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Survey: Most Americans say Internet Boosts Learning

Majority of Internet users say students are better informed thanks to online access.

By University Alliance on January 20, 2015
Information Overload Not a Worry for Most Internet Users

Sure, we might complain about information overload from time to time. But, on the whole, Americans believe the Internet has helped them be better informed about the world, according to a new survey from the Pew Research Center.

An overwhelming majority (87%) of adults who spend time online say the Internet has improved their ability to learn new things about issues that matter to their lives. Survey participants reported being better informed on a variety of topics, with consumer products, national and international news, and popular culture topping the list.

Only 26% of respondents said they felt like victims of information overload, while 72% of people said they enjoyed having access to so much information.

Social media tools such as Facebook seem to be making a difference in the positive feelings people have about sharing information, Pew researchers noted. In 2014, 72% of survey participants said the Internet made it easier for them to share ideas and creations. That’s up significantly from 2006, when 55% of respondents said it was easier for them to share ideas.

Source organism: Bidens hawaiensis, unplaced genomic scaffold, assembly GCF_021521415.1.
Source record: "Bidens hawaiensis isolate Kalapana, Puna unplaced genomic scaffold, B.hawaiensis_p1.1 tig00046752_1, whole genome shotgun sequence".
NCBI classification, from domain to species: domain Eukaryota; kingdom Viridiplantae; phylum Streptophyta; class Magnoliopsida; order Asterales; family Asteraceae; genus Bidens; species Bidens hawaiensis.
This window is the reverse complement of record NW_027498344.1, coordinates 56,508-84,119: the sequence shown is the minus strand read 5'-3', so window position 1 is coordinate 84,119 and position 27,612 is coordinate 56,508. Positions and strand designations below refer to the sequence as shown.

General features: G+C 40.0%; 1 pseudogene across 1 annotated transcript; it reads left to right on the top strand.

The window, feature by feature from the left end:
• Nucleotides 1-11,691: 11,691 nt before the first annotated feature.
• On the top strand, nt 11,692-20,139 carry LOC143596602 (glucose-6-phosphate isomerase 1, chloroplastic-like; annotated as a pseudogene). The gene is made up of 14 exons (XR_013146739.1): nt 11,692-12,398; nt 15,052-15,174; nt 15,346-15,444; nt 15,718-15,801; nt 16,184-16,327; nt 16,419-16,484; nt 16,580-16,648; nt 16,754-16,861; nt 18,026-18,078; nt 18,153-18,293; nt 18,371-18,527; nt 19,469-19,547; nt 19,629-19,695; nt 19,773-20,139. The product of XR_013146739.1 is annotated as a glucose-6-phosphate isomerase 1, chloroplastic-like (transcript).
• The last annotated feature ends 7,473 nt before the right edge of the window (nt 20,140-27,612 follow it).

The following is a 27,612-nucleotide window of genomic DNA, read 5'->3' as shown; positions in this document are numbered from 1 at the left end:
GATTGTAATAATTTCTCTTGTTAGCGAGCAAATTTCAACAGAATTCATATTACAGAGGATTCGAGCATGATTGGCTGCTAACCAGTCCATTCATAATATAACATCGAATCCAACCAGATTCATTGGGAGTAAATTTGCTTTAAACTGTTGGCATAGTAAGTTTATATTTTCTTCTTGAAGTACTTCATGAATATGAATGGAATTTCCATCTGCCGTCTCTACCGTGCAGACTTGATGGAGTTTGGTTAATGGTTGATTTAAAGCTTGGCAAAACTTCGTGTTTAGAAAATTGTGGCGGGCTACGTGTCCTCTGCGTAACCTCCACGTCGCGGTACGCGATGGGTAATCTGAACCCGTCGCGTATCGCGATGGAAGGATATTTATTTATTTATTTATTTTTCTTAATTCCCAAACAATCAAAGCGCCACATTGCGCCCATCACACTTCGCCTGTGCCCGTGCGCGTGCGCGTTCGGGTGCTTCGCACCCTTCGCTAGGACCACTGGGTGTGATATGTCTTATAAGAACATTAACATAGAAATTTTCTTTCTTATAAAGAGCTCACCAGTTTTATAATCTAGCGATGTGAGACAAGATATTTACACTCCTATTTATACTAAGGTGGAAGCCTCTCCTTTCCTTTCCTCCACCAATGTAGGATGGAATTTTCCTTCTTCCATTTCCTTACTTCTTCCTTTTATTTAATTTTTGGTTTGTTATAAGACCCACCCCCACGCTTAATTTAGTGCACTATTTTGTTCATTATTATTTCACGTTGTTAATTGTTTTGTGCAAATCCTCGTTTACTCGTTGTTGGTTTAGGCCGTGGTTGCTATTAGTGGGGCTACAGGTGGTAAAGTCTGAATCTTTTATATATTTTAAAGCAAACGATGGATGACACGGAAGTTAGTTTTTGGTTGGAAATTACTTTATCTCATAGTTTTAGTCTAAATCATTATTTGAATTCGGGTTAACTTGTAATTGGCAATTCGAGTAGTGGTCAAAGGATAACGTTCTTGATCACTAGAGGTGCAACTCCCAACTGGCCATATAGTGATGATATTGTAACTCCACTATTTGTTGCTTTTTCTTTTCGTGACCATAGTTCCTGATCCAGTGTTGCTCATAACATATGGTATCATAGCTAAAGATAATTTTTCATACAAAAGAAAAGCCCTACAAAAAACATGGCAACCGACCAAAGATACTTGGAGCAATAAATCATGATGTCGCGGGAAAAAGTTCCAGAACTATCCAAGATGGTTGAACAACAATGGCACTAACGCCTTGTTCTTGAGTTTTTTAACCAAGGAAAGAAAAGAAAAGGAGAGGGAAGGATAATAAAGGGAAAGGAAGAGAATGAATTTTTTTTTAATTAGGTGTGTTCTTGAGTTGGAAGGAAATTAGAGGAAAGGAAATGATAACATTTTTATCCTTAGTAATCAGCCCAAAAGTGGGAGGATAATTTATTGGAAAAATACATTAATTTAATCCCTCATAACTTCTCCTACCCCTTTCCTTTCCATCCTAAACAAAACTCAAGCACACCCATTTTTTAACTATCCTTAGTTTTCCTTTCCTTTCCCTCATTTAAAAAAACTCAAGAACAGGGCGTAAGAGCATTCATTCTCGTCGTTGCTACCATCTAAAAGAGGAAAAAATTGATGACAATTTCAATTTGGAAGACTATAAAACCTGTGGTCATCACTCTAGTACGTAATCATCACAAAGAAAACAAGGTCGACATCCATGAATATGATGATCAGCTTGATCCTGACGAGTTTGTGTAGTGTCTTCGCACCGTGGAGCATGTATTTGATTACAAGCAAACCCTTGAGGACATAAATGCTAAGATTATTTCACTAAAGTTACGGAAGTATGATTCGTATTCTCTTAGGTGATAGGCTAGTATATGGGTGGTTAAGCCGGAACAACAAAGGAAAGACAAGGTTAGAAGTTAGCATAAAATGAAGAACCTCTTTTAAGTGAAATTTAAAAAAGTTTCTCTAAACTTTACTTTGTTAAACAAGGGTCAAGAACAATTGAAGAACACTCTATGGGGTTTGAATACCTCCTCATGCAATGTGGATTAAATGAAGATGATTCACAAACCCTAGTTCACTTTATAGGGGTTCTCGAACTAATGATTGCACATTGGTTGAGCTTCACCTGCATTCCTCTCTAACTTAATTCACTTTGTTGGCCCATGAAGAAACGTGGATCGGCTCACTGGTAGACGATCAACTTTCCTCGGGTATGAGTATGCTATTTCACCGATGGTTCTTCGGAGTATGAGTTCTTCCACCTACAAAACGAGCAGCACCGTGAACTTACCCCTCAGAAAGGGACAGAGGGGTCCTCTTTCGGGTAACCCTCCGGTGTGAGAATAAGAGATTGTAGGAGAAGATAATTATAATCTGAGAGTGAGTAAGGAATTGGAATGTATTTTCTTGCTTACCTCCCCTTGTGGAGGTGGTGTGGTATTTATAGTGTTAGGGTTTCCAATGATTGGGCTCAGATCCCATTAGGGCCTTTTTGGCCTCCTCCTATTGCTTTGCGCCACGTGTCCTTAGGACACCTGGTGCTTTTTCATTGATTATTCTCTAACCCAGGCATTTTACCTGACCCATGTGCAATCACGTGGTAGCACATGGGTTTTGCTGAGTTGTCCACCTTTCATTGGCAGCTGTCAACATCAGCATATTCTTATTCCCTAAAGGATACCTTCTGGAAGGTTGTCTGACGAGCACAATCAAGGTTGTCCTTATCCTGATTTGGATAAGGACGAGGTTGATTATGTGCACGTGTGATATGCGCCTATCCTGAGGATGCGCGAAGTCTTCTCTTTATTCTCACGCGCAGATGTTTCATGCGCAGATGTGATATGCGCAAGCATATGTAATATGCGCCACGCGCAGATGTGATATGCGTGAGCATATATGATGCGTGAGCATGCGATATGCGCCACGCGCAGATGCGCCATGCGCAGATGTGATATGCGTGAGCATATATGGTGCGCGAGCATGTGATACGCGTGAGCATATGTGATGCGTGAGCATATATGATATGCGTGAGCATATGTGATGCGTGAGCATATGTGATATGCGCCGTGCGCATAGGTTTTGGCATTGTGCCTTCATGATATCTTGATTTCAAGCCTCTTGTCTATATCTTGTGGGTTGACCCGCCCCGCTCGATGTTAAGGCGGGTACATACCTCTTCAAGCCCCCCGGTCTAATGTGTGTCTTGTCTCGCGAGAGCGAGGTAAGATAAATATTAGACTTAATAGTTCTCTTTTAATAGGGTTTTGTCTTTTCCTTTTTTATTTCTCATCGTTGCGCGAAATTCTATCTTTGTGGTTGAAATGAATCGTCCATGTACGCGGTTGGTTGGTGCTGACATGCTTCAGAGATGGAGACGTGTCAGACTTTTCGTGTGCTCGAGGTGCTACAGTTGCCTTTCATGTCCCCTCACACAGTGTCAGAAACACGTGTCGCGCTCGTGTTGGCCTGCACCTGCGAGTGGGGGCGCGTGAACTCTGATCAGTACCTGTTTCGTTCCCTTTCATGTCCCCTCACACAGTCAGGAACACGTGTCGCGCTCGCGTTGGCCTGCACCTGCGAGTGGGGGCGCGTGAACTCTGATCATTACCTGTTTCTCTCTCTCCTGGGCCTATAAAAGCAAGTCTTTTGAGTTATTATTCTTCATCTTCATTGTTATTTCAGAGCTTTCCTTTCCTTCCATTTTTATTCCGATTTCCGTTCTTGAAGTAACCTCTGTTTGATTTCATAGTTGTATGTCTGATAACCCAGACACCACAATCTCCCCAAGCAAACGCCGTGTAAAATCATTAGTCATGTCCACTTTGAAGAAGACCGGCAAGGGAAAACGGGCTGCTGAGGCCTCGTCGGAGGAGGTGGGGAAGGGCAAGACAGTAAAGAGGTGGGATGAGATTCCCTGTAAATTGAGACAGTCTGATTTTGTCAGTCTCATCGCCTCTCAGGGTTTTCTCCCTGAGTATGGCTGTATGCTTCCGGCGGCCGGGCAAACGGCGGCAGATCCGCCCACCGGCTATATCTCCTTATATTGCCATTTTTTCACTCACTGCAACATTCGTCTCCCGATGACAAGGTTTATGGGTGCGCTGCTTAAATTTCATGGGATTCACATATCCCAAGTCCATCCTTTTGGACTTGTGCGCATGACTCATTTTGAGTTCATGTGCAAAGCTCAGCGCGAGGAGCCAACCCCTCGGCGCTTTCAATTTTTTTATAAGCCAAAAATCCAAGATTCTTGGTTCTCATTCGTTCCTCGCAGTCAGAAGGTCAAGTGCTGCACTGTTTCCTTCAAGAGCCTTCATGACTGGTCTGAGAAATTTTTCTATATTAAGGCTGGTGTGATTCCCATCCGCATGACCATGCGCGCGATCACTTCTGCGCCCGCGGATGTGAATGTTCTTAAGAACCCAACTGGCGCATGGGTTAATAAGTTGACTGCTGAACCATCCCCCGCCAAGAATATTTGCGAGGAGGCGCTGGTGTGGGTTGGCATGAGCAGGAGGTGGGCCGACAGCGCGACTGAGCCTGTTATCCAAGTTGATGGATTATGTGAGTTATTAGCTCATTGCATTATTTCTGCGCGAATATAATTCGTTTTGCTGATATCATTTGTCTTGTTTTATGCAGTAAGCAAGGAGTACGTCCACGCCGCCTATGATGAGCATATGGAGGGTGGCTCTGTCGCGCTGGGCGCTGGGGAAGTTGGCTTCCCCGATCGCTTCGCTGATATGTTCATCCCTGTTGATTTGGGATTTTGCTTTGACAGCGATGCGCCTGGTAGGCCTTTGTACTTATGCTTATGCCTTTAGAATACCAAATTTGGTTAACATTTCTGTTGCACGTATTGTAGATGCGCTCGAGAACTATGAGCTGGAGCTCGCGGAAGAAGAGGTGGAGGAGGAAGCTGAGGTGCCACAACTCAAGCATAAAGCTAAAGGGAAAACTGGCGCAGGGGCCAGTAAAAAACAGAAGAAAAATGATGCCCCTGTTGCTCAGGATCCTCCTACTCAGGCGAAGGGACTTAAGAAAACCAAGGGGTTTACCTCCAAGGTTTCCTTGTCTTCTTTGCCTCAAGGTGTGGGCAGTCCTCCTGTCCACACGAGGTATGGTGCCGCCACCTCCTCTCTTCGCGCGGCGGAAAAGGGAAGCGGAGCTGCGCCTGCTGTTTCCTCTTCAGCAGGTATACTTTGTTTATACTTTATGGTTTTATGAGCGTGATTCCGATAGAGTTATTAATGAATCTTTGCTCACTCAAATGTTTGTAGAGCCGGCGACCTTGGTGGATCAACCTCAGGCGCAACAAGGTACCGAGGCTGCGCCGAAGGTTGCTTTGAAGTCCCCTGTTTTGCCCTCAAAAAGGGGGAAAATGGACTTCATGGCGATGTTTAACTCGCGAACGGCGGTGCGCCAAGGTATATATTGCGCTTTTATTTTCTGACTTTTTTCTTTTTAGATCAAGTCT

Additionally, more people said it was easier to stay in touch with friends and family than it was five years ago. Among respondents, 67% said they were better informed about what their friends were doing than they were previously, and 60% said they were better informed about their family.

Local civic organizations, however, may be disappointed to find that people said the Internet increased their awareness least when it came to local affairs. Only 39% said the Internet gave them more information about their neighborhood and neighbors, while 49% said they were more informed about civic activities.

Still, the results showed an overwhelmingly positive reaction to increased access to information. That was also the case when people were asked about others, such as whether an “average American” or “today’s students” were better informed thanks to online access. About three-quarters of respondents said they thought those groups were better informed, with just 8% saying they thought average Americans and students were less informed. 

The survey revealed demographic differences: Internet users younger than 50 tended to report more positive impressions about their ability to learn new things, while those older than 65 reported some of the least impact. Additionally, people with higher incomes and more education reported a greater impact on their ability to learn from the Internet.

The survey, which was conducted in September and released in December 2014, had a sample of 1,066 adult Internet users. The Pew Research Center is a Washington-based nonpartisan group that seeks to inform the public about issues, thoughts and trends shaping America and the world.

Category: 2015 Headlines